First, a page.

More pronounced than the 3D presentation itself is the film's soundtrack. 3-D Film Archive restorationist Bob Furmanek searched globally for film's original 3-channel magnetic soundtrack. Alas, it was never found. However, sound specialist Eckhard Büttner performed a spectral extraction to restore the original sound elements, the result of which provides for an amazing auditory experience. The left, right, and main channels do an amazing job of creating specific sonic placement. As actors move across the viewing area, the sound moves with them. As someone sitting dead center in the listening area, it's an astonishing experience -- certainly a cut above standard stereo separation. For those that prefer, the original mono soundtrack is included in lossless audio.
Normally I don't have the time to spend with supplemental material or to cover it in my reviews. In this case, however, I highly recommend you take a moment to look at two specific additions to this Blu-ray disc....
A Restoration Demo by Greg Kintz is an absolute must watch to really appreciate the transfer of Those Redheads From Seattle. It's only a few short minutes in length, but Greg shows us how bad the print looked when they took ownership of it. Dust, dirt and built-in grime had to be painstakingly removed. Shakes, frame jumps, and vertical alignment issues had to be corrected. With side-by-side examples of "before" and "after," one gets a very clear impression of the massive work that needed to be done. Of course, with a limited budget and time frame that was allotted, one must consider that this was the absolute best job that could have been done under those circumstances.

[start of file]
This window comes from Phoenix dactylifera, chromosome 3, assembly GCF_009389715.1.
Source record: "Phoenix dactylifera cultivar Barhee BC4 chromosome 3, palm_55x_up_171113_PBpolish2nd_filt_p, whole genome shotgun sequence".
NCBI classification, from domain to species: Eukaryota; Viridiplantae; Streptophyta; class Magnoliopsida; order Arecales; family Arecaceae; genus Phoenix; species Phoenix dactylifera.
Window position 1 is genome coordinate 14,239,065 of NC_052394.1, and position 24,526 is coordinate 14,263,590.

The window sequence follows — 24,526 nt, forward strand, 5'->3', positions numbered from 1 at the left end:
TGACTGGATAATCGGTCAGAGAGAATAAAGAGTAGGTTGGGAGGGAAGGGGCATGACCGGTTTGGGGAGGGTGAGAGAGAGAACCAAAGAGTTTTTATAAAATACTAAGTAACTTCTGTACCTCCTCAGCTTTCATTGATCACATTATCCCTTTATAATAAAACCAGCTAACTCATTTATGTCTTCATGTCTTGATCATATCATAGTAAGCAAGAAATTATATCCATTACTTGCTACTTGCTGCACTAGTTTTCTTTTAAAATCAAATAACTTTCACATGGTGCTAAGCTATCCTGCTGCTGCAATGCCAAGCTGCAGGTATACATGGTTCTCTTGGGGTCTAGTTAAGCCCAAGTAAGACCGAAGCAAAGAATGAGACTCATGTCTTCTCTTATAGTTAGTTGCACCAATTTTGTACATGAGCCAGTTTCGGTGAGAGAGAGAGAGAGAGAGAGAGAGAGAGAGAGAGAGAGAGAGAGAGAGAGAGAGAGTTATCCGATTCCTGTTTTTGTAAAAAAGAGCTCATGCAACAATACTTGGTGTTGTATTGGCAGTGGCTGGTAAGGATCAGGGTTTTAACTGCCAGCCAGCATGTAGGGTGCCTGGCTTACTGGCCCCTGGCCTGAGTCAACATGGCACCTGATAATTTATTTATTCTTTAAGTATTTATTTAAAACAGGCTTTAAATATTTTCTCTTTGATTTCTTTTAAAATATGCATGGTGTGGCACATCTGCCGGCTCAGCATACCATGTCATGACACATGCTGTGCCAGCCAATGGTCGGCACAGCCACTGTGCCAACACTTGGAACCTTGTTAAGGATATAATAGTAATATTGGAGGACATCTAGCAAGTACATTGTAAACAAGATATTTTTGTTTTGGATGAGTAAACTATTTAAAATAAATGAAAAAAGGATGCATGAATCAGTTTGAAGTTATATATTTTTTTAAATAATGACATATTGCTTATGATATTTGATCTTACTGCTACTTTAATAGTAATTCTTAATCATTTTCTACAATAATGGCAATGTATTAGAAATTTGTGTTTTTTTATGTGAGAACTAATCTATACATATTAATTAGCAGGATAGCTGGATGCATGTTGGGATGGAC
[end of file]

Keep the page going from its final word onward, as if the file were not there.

Audio/Video Demo of the 3-channel sound reconstruction presents us with a scene from the film's most rousing musical number, "Chica-Boom." Overhead sound meters above the film's frame shows specific sound placement.
There is a 2006 interview with Rhonda Fleming. The film's original theatrical trailer is also included. Lastly, but not least, is a running audio commentary from Bob Furmanek, Greg Kintz, Jack Theaston and Hillary Hess. As I am always limited on time to get these reviews done as soon as possible, I only had the opportunity to listen to a few short minutes of the commentary. The discussion was quite lively and informative. You can be assured that with these renowned film historians at the helm, you are going get quite a bit of insight into the aspects of the 3D production including the various effect tricks that were used.
As with all Kino 3D releases, a 2D presentation is also included on the disc.
In an era filled with top-rated and poorly produced 3D fare, Those Redheads From Seattle rises the occasion of being more entertaining than most. This beautifully restored Blu-ray is certainly worth your purchase consideration.
The team from the 3-D Film Archive, with limited budget and time, have done a remarkable job with a print that was originally plagued with problems. I am really thankful that, through their efforts, there is a continued stream of these rarities being brought to Blu-ray.
Images are for illustrative purpose only not representative of the picture quality of this disc.
Sony HW55ES Front Projector calibrated by Gregg Loewen, Lion AV
Oppo BDP-93 3D Blu-ray Player
Denon AVR-X7200WA Dolby Atmos Receiver
Atlantic Technology H-PAS AT-1 fronts, 4400 center; 4200 rear side and back speakers, AW-5 overheads (x4)
SV Sound Subwoofer